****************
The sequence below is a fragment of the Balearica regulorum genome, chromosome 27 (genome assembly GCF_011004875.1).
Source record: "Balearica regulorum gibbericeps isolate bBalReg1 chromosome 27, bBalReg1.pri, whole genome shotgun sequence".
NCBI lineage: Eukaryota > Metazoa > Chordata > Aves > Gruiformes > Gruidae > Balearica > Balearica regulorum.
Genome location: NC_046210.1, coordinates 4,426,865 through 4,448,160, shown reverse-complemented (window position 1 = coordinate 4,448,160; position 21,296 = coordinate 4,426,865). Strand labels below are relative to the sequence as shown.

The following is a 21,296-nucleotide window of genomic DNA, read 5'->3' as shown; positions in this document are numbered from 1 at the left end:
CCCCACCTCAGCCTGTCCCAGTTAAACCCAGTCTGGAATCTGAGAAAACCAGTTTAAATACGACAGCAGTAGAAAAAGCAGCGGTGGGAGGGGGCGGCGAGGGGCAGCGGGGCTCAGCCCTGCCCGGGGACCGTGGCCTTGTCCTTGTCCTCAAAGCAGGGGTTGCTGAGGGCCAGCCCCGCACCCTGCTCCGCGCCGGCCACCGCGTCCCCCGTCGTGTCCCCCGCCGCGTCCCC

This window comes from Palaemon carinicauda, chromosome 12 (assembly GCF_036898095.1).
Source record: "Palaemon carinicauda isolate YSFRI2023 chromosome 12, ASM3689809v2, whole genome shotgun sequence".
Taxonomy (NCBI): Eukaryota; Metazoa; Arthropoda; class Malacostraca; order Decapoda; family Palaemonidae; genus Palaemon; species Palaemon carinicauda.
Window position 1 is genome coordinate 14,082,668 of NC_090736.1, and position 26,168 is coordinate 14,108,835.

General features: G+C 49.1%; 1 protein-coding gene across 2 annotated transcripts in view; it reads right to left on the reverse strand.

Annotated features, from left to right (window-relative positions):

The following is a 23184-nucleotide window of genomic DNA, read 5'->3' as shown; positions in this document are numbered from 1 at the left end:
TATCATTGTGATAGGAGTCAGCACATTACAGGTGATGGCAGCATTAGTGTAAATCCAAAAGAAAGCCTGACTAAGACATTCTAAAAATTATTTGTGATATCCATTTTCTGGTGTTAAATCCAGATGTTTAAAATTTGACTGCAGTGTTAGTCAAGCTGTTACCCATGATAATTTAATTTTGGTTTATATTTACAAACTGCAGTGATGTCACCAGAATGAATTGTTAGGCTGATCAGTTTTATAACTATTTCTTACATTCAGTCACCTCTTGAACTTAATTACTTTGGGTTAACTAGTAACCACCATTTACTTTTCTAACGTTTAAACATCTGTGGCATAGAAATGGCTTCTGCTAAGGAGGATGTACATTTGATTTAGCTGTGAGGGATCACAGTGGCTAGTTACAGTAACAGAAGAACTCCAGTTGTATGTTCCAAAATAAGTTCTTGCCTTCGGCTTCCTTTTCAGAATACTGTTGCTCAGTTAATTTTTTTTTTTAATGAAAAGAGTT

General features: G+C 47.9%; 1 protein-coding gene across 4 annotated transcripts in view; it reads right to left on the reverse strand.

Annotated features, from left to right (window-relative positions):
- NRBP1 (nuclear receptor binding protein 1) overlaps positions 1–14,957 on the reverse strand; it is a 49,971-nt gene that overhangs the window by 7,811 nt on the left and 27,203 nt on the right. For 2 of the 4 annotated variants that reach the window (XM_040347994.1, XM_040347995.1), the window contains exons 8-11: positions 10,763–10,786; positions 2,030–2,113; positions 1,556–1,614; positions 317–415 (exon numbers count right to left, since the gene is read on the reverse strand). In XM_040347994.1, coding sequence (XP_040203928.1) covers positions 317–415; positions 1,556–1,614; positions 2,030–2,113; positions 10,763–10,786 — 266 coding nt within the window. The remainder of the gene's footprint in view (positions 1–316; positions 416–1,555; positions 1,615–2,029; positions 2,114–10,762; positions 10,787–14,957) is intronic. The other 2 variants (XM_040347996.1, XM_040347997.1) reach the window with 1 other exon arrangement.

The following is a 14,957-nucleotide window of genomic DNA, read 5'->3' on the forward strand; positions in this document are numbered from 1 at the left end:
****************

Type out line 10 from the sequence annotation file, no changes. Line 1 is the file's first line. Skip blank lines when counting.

Window position 1 is genome coordinate 14,082,668 of NC_090736.1, and position 26,168 is coordinate 14,108,835.